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Daniel – Week 1 – Sermon Notes

By January 7, 2024Sermon Notes

When reading the Bible, the most common mistake is to violate common sense.

If you are reading a newspaper (which you probably don’t) common sense would tell you that you read the sports section, editorial, weather, news, comics, obituary, advertisements, differently.

You would know to read it according to its genre and not each part the same way.

They are all different kinds of literature or writing in one paper.

If you read a genre out of context you would misread it.

For instance, the weather section says “sunrise” at 6:30, but that doesn’t mean they believe the sun moves and so they are scientifically ignorant.

It is speaking phenomenologically, or how the sun appears to us from planet earth.

It is accurate and easily understood to be the truth about when we will experience the sun “coming up.”

If you are reading a science article on the sun you would expect it to use different kinds of language…not sunrise or sunset.

If you are reading a sports story the writer may talk about a “Sudden death ending.”

That doesn’t mean players died on the field in a catastrophe, but the figure of speech indicates something “real” that happened…it was a close game.

The Bible has historical narrative, poetry, wisdom literature, laws, gospel, parables, letters, simile, metaphor, etc. God didn’t just give us his “rules 1-1000.”

He gave us the Bible (“biblios” or “books”) it has the full range of human experience…in multiple genres or types of writings.

The Bible is true in all that it says, but historical narrative is not read or understood the same way as poetry or proverbs.

David’s poems tell us the truth…they are God’s word, but they do so in poetic fashion.

Moses’ historical narratives tell us truth.

As do the gospels.

The purpose of the Bible, Genesis to Revelation is to reveal Jesus.

It is remarkable how a book written over millennia, by 40 people, on multiple continents is able to do this.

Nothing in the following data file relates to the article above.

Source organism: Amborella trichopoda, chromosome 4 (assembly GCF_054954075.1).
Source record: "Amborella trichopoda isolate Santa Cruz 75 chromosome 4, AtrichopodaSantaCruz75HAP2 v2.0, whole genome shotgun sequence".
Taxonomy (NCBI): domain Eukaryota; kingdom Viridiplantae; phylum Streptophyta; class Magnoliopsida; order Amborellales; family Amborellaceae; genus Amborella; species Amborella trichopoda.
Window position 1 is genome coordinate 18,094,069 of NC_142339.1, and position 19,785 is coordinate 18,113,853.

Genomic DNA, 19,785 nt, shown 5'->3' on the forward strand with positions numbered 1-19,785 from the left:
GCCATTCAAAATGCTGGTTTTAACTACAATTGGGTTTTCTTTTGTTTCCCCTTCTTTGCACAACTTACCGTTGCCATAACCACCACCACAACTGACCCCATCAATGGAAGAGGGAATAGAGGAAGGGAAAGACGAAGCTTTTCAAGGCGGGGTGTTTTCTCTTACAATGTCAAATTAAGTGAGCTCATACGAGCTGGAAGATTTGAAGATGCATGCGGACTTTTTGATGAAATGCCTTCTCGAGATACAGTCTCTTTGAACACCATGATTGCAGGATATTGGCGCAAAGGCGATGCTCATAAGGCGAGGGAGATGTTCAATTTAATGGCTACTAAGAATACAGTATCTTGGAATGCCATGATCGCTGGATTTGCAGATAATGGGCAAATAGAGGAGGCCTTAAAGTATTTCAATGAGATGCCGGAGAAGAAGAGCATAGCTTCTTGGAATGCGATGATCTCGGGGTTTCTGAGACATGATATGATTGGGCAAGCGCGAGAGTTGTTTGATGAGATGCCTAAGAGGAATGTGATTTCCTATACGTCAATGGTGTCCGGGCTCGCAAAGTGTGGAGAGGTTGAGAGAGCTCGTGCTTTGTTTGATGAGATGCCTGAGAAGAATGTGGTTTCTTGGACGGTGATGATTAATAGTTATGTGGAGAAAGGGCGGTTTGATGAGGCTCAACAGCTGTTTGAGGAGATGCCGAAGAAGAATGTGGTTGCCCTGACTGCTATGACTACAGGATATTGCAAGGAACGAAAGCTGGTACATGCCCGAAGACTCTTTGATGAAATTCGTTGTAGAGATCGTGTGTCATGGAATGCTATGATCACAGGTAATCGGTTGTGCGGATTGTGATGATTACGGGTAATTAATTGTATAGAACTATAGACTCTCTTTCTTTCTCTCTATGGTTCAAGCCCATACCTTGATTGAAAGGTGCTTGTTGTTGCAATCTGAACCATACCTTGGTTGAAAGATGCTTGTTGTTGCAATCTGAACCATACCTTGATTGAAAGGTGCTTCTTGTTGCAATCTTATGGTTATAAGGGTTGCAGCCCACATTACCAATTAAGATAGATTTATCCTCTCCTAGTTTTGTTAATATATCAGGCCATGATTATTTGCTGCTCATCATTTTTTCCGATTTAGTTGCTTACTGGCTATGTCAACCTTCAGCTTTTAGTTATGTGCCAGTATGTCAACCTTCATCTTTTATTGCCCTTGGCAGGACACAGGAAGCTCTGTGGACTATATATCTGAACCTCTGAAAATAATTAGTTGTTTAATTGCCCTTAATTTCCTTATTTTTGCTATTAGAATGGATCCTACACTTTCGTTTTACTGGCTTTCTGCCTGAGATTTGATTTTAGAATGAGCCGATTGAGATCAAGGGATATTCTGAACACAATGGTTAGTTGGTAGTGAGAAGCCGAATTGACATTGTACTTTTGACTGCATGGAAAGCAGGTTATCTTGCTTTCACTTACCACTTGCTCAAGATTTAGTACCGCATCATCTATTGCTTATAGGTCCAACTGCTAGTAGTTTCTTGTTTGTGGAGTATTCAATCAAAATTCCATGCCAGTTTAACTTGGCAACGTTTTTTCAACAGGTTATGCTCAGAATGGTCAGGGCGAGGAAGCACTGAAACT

This brings us to the second common mistake, to read the Bible, as just another book.

It is the Word of God. He speaks to us in and through it…God has used normal humans to write it, but all Scripture is “God-breathed” Paul says.

Satan “understands” the Bible, in some ways better than we do…he is super intelligent.

But Satan has in another sense, no understanding of the Bible.

He is not born again. He does not submit to God nor does he have the Holy Spirit.

In the same way the non-believing scholar may beat you in an argument about the Bible, but he is not going to be changed by it or believe in Christ and therefore he completely fails to really understand it.

The Bible is God’s word to us…we must read it using “common sense” (not in some weird, super spiritual way that takes it out of context), and we must read it as Spirit-filled followers of Jesus…not just as another book.

Read, study, hear, discuss the Bible this year.

Don’t stop because it is hard or boring or you are too busy.

You cannot become too bored or too busy to do what is essential to do.

To be changed by the Word of God is essential…it has to be done.

If what you have done so far hasn’t worked or stopped working…meaning you stopped doing it…do something different…the best plan is the one you will actually do.